Cancelling Trump was the wrong type of PR for Big Tech

Tech did the right thing for the wrong reasons after the Capitol riot, says comms advisor James Stranko.

 Twitter CEO Jack Dorsey testifies remotely during a Senate Judiciary Committee last November.  (Photo by Hannah McKay-Pool/Getty Images)
Twitter CEO Jack Dorsey testifies remotely during a Senate Judiciary Committee last November. (Photo by Hannah McKay-Pool/Getty Images)

The headlines were triumphant, the bans unprecedented, and the challenge overwhelming. Tech companies from Facebook to Airbnb finally decided to use the power of their platforms to counter, well, the power of their platforms.

Apple and Google's app stores banned Parler downloads. Facebook and Twitter cut off Donald Trump's accounts. Amazon stopped selling QAnon merchandise. Even Airbnb took the unprecedented step of cancelling and banning all home rentals in the DC area during the inauguration.

Tech companies did the right thing. Nearly every large American tech company reacted to the Capitol riot with some sort of ban on the type of activity that enabled the organization of the insurrection.

But they did so for the wrong reasons.

Rather than drawing lines in the sand based on principle before things turned into a crisis, companies engaged in an unprecedented PR effort to fix a mess they largely created. As they struggle with an increasingly complex and demanding landscape of detractors growing in front of them, this PR-first strategy will haunt them for a long time.

By flexing their enormous power after, instead of before, these recent events they turned their biggest strength into their biggest liability.

Good PR is important, but not enough to manage the long-term effects of this crisis

Twitter's decision to announce its decision after trading hours was the first sign this decision was not driven just by principle. Whoever advised the company on the financial consequences was right: its stock dropped more than 7% (or $3 billion in market cap) between its close on Friday and the reopening after that weekend.

That's an expensive decision. But the timing suggests it was taken with more than the public interest in mind.

Picture as well, the preparation for Sheryl Sandberg's interview with The Recount where she declared that Facebook couldn't have been the catalyst for the riot because "these events were largely organized on platforms that don't have our abilities to stop hate, and don't have our standards, and don't have our transparency."

Sandberg is already laying out a triumphant (and slightly post-truth) commitment to content moderation that Facebook seemed to lack not too long ago (its share price also dropped significantly after their decision to "pause" the presidents' accounts.)

Unlike past incidents, when these companies could dodge long-term consequences for violent uses of their platform (think Facebook Live-streamed mass shootings or WhatsApp's role in tribal mob violence in India) the Capitol riot and the subsequent ban on far-right activity are likely to be seen as a watershed for public understanding of how much power the platforms have over their content.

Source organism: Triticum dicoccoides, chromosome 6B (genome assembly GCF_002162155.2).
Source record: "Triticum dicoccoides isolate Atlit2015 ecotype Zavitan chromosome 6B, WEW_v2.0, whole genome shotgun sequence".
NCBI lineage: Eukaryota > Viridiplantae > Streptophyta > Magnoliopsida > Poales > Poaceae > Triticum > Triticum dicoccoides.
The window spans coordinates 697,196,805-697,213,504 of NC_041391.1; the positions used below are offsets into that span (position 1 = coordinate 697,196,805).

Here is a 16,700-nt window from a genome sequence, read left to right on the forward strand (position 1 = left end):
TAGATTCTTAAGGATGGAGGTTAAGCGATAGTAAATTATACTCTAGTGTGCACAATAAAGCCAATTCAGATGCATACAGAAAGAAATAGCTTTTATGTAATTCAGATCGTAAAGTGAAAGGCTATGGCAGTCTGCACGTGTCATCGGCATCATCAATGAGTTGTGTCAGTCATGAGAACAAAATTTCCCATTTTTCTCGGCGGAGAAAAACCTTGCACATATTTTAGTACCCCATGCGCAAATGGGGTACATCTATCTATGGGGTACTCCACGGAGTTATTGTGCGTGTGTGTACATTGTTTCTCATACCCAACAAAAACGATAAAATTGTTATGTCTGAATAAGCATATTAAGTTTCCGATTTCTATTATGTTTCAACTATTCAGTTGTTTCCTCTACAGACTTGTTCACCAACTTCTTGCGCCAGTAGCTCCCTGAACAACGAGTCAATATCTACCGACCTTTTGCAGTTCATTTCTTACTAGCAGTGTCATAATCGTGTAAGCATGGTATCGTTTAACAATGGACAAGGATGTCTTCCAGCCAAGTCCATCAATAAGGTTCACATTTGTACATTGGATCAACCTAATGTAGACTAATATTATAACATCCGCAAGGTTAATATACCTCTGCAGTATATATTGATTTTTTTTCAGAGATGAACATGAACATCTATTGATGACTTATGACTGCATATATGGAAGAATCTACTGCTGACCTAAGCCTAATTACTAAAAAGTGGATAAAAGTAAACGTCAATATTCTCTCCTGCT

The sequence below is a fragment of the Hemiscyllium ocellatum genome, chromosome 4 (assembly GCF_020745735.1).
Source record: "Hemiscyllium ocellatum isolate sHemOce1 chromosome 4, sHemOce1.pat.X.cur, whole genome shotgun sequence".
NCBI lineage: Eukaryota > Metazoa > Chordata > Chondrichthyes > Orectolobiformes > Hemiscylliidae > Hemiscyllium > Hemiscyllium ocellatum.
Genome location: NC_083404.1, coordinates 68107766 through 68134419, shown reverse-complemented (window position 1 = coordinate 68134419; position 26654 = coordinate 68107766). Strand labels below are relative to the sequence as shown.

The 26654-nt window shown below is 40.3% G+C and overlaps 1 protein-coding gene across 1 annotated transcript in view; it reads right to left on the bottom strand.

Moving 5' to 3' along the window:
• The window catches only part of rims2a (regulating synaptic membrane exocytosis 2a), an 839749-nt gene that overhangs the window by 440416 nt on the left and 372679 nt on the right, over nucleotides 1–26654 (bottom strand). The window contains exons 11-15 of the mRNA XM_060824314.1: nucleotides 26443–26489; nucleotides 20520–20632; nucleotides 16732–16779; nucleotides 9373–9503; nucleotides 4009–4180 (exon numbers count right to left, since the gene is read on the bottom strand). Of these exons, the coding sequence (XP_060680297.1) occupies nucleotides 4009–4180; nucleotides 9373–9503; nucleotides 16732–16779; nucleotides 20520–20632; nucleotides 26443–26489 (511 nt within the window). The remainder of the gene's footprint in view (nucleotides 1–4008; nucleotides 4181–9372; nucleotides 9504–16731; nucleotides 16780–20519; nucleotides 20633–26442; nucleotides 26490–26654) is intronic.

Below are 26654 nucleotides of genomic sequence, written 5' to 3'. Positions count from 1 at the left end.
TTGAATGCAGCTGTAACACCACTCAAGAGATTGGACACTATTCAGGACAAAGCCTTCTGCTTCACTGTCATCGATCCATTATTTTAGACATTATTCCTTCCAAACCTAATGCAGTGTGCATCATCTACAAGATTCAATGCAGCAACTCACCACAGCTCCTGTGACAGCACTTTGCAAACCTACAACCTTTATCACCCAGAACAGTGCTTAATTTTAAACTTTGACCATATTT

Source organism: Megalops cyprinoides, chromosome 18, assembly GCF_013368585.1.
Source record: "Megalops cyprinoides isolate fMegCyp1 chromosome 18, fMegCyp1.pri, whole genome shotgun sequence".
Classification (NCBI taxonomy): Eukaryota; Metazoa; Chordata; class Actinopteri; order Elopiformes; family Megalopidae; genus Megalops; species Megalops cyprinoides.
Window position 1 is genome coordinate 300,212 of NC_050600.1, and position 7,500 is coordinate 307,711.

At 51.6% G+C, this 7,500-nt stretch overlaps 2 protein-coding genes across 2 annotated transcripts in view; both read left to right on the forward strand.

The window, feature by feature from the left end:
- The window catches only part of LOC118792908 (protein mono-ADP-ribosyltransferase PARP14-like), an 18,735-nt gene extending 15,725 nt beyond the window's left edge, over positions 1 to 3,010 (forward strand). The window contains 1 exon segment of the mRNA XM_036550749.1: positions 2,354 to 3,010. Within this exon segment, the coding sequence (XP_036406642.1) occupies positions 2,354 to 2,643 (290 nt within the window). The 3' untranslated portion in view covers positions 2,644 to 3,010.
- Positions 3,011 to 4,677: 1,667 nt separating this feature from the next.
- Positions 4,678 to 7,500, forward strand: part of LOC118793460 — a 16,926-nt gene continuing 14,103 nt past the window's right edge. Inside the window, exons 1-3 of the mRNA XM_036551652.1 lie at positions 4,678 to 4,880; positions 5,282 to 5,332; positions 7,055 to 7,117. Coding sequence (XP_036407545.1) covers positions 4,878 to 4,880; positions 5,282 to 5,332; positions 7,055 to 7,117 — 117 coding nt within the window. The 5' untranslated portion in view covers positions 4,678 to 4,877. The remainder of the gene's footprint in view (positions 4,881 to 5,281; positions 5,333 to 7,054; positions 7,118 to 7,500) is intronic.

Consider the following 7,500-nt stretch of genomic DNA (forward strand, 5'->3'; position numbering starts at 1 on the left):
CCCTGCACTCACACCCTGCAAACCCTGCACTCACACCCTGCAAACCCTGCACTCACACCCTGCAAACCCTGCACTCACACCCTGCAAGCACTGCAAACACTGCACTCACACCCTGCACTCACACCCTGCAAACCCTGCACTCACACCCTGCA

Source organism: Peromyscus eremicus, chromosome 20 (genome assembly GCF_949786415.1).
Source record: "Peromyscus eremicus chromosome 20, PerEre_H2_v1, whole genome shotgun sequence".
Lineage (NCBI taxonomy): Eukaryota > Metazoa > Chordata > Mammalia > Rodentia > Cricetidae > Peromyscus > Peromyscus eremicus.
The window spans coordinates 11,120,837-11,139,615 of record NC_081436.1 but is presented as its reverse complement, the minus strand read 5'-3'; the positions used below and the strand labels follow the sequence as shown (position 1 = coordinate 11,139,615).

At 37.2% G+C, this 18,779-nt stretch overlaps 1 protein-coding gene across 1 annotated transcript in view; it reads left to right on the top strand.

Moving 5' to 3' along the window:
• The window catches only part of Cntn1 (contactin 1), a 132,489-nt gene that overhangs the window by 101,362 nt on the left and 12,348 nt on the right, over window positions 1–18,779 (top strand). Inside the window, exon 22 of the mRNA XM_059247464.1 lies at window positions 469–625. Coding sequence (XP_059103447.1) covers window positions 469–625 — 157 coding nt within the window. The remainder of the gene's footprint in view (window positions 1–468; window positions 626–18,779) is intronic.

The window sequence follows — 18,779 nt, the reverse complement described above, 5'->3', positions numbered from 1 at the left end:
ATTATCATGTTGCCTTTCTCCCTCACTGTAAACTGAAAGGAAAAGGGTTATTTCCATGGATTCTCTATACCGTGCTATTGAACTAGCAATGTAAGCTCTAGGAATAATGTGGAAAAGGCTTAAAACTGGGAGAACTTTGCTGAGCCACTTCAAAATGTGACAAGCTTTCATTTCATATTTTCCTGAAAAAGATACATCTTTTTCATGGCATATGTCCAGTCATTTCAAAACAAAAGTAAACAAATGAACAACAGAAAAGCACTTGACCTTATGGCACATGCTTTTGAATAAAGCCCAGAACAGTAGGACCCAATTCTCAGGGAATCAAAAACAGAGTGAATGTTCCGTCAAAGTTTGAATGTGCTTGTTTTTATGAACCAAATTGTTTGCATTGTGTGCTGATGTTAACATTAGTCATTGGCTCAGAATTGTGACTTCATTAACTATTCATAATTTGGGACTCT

The stale argument that these companies are just passive messengers, bolstered by the half-dead Section 230, looks increasingly untenable after the events of the last few weeks.

The three-front challenge tech PR teams should have addressed long ago

When America's largest tech companies were in their early growth phases, they were concerned primarily with winning over consumers and early investors. Nearly all tech companies are driven by, and rewarded by, massive user growth that is reinforced by larger and larger rounds of venture capital funding.

This is why getting customers to be allies and advocates, much in the way that Airbnb and Uber did by mobilizing customers as lobbyists against early skirmishes with regulators, was so important. Capture new users, and you dazzle new investors.

Consumers didn't ask questions because they were getting such whizzbang services. Investors didn't ask questions because they were holding out for the massive IPO payouts many have received over time. Governments didn't ask questions because they had no idea how to exercise their power over new business models.

Now that consumers know Twitter is willing to suspend one of its most important accounts at a moment's notice, they can and will start asking questions about other accounts that post questionable content they don't agree with.

Now that regulators know Airbnb can and will cancel reservations in an entire city for public safety reasons, they'll be much less anxious about the legal arguments Airbnb can bring against local ordinances.

And now that investors know tech companies will make PR decisions that run squarely against maximizing profit, they are much more likely to start pricing in the downsides rather than assuming only upside.

Most of all, consumers, investors, and government have seen over the past week a significant level of vulnerability and expendability from Big Tech after a lifetime of seeing only strength and inevitability.

If only these companies had led with principle early on rather than waiting for a crisis to strike, their position would be much stronger than it is today.

By exercising the right power at the wrong time, and for the wrong reasons, Big Tech is about to meet two enemies that are much more formidable than Donald Trump or Congress: mistrustful users and questioning investors.

James Stranko is a writer and communications advisor. He was on the founding team of Fuel, McKinsey's practice serving VC firms and pre-IPO tech leaders and McKinsey's Cyber Practice.

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